Eilis O'Hanlon: There's an ugly, dark side to Little Miss Sunshine
How can mums enter their children into pageants that are magnets for perverts
It was summer, in the days when there used to be summers, and he was walking along by the side of the open-air pool, filming the children as they splashed about in the water. He was in his sixties, at a guess, so he might've simply been a doting grandfather, except he was filming all the children indiscriminately, and didn't seem to be attached to any particular family group. It was one of those awkward moments. Should we say something? Confront him? Point him out to someone in authority?
How horrible if his reason for being there was entirely innocent. Then again, should the prospect of potential embarrassment stop you from doing what might be the right thing? In the end, awkwardness won out. No one did anything. Just glared at him, hoping the force of collective disapproval would drive him away. Finally he left. Alone. Camcorder full.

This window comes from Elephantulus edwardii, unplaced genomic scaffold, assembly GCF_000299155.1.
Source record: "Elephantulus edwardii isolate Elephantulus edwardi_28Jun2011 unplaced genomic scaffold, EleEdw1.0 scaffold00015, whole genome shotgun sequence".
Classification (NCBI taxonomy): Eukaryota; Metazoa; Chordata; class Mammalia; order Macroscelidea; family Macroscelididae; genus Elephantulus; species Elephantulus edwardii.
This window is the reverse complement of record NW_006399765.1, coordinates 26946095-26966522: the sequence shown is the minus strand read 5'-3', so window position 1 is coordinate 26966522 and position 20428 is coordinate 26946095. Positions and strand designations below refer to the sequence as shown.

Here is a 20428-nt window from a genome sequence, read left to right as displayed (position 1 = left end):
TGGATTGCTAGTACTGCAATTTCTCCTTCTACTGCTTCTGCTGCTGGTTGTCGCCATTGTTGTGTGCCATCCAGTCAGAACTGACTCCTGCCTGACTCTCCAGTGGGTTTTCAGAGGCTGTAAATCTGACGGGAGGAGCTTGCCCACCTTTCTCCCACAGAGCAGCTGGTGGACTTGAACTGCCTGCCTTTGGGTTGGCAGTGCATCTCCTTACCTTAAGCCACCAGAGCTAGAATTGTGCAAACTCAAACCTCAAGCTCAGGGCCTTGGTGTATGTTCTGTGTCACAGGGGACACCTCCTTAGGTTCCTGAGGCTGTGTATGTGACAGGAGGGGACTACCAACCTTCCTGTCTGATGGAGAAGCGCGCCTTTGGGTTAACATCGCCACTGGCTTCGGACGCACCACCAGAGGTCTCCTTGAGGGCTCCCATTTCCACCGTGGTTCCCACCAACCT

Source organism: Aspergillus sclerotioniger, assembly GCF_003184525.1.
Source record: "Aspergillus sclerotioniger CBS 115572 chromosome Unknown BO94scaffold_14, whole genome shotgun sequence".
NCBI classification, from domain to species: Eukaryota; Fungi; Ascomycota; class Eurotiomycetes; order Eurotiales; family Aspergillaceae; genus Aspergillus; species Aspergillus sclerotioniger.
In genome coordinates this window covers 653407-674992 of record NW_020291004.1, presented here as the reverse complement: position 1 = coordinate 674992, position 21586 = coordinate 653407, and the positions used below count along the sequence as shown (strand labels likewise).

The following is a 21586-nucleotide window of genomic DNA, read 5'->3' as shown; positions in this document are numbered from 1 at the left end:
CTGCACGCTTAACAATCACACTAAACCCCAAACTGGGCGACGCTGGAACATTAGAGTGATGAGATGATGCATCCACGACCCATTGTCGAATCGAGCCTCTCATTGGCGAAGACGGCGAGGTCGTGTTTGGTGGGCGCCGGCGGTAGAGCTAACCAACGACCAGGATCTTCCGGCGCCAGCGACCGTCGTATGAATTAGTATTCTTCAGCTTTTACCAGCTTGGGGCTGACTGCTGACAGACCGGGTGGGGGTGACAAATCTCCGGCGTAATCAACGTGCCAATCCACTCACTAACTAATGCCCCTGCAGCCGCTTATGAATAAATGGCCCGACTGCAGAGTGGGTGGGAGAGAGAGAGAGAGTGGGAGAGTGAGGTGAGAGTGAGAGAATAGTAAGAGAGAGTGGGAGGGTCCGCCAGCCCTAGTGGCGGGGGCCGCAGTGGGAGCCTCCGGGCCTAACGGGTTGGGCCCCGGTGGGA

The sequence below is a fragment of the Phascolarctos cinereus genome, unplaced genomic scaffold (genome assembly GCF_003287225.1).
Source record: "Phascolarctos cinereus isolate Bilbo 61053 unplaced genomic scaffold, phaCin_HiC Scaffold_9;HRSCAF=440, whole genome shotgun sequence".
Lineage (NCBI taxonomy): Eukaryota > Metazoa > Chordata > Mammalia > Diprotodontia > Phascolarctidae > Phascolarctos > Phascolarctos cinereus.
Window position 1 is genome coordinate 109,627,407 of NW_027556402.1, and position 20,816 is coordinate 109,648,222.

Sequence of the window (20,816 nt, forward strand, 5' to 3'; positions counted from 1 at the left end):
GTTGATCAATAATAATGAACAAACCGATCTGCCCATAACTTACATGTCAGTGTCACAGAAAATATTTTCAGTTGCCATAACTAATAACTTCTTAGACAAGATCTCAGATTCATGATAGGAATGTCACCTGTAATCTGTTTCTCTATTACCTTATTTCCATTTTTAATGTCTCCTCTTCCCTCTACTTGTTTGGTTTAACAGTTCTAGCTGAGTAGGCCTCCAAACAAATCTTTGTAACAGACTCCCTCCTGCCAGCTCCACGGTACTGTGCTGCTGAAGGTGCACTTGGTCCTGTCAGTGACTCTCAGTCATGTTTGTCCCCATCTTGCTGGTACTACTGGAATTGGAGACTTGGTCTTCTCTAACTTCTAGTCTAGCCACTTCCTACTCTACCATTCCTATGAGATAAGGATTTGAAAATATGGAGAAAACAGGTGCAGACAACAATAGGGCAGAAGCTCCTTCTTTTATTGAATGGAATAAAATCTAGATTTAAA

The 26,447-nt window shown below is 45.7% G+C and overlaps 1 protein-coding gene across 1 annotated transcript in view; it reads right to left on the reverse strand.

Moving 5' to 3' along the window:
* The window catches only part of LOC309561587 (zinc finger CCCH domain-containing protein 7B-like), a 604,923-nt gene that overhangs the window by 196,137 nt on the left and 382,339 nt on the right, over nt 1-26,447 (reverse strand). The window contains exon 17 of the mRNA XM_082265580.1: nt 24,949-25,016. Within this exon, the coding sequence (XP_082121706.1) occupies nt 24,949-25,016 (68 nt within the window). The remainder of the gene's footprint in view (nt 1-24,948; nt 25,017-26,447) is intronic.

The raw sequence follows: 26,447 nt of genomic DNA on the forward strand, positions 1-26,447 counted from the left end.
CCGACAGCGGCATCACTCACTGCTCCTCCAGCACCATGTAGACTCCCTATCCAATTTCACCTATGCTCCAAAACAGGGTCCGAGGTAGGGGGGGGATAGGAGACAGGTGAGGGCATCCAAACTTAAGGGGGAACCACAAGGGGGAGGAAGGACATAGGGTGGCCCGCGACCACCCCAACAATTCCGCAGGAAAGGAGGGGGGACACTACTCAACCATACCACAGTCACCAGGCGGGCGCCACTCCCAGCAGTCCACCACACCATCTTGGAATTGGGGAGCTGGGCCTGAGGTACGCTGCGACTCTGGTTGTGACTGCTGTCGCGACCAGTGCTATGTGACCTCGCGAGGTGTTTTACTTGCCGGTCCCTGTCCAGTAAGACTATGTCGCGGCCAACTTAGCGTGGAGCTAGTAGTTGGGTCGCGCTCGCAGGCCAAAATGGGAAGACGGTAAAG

This was years ago. Nowadays, of course, he wouldn't have to lurk around public swimming baths, attracting attention. He could stay at home, downloading far worse images over the internet. You're only ever a few clicks of the mouse away from a world of sordid perversion undreamt of by previous generations of degenerates. Or else he could switch on satellite TV and watch Toddlers & Tiaras instead.